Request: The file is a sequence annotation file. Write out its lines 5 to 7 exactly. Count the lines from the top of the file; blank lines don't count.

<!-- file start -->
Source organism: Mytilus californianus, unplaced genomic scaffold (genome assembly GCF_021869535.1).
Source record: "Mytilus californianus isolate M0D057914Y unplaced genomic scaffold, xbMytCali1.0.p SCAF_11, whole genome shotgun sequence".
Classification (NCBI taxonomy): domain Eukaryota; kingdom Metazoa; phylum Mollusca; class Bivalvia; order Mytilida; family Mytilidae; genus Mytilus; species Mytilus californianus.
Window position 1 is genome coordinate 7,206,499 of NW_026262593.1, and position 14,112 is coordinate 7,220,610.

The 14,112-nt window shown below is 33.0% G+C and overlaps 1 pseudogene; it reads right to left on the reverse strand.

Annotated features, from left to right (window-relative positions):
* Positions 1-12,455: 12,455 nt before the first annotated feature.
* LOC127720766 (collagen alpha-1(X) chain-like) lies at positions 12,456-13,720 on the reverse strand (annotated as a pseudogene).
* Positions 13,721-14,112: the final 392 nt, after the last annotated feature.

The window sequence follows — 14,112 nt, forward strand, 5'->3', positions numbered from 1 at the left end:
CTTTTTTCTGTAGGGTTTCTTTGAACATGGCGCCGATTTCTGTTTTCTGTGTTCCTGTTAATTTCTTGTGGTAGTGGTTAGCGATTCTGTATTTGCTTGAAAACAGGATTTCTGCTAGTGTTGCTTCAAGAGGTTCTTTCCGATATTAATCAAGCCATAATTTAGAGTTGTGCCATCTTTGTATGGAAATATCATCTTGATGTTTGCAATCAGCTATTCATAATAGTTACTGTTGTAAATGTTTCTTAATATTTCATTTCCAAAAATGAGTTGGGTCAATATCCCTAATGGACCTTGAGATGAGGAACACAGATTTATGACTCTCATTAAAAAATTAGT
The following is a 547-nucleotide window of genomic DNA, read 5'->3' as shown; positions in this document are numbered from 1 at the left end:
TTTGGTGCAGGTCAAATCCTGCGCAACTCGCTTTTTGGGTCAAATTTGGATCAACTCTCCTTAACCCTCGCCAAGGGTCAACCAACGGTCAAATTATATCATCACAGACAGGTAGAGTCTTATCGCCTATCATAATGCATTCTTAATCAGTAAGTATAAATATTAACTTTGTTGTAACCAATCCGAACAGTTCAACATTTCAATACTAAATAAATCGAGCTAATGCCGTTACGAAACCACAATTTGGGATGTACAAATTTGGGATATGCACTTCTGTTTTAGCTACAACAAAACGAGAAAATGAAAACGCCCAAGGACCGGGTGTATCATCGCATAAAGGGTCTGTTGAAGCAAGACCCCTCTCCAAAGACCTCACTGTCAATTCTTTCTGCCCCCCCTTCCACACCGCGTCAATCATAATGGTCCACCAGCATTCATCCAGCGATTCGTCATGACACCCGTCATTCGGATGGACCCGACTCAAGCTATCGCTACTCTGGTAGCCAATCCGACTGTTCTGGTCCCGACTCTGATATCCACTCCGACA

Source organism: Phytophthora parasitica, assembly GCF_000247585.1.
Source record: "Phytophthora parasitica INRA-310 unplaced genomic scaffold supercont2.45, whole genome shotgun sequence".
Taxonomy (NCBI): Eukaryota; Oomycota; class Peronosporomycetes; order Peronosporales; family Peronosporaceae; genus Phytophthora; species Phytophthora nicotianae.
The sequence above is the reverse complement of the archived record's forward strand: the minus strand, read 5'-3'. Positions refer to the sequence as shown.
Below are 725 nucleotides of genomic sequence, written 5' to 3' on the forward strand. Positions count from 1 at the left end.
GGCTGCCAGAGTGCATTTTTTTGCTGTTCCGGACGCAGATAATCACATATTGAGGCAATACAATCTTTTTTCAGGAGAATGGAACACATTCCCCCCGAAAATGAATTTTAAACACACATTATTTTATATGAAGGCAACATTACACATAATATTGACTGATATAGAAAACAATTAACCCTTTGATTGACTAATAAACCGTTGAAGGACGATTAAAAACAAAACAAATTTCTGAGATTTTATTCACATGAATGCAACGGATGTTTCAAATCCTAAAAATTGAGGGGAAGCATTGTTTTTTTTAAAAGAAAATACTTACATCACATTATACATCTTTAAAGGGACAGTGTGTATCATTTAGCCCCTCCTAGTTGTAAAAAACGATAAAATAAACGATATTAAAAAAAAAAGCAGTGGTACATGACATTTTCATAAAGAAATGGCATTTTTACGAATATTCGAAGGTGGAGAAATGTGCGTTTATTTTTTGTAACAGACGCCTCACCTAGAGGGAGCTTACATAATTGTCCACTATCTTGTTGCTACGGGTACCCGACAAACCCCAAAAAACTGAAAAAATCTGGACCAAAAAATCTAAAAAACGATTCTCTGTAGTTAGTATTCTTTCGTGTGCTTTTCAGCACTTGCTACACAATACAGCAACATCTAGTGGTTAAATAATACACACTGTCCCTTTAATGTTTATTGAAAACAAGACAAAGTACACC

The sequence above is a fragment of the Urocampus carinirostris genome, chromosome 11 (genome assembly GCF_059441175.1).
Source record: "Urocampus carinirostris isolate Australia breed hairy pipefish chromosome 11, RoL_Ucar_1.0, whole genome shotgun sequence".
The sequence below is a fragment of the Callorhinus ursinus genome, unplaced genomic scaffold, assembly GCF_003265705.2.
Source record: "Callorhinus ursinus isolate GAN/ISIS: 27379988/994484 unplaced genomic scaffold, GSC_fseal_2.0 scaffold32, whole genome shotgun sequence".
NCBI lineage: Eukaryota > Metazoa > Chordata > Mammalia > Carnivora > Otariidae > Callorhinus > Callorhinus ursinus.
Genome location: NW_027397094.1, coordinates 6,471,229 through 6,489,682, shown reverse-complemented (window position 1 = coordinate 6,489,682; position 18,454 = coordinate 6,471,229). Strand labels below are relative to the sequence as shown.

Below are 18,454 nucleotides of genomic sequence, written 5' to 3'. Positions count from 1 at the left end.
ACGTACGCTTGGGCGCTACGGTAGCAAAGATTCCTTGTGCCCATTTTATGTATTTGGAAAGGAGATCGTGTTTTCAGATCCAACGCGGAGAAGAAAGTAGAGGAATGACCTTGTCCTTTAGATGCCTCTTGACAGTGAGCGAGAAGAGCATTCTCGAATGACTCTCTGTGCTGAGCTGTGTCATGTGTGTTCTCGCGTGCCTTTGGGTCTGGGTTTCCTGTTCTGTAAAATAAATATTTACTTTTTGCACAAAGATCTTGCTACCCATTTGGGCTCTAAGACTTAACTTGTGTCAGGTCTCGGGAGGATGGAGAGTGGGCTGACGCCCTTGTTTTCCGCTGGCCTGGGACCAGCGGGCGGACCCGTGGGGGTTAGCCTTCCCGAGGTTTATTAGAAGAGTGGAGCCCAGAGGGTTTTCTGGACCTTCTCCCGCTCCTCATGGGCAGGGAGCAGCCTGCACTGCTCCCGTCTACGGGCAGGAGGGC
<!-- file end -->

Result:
The 14,112-nt window shown below is 33.0% G+C and overlaps 1 pseudogene; it reads right to left on the reverse strand.

Annotated features, from left to right (window-relative positions):
* Positions 1-12,455: 12,455 nt before the first annotated feature.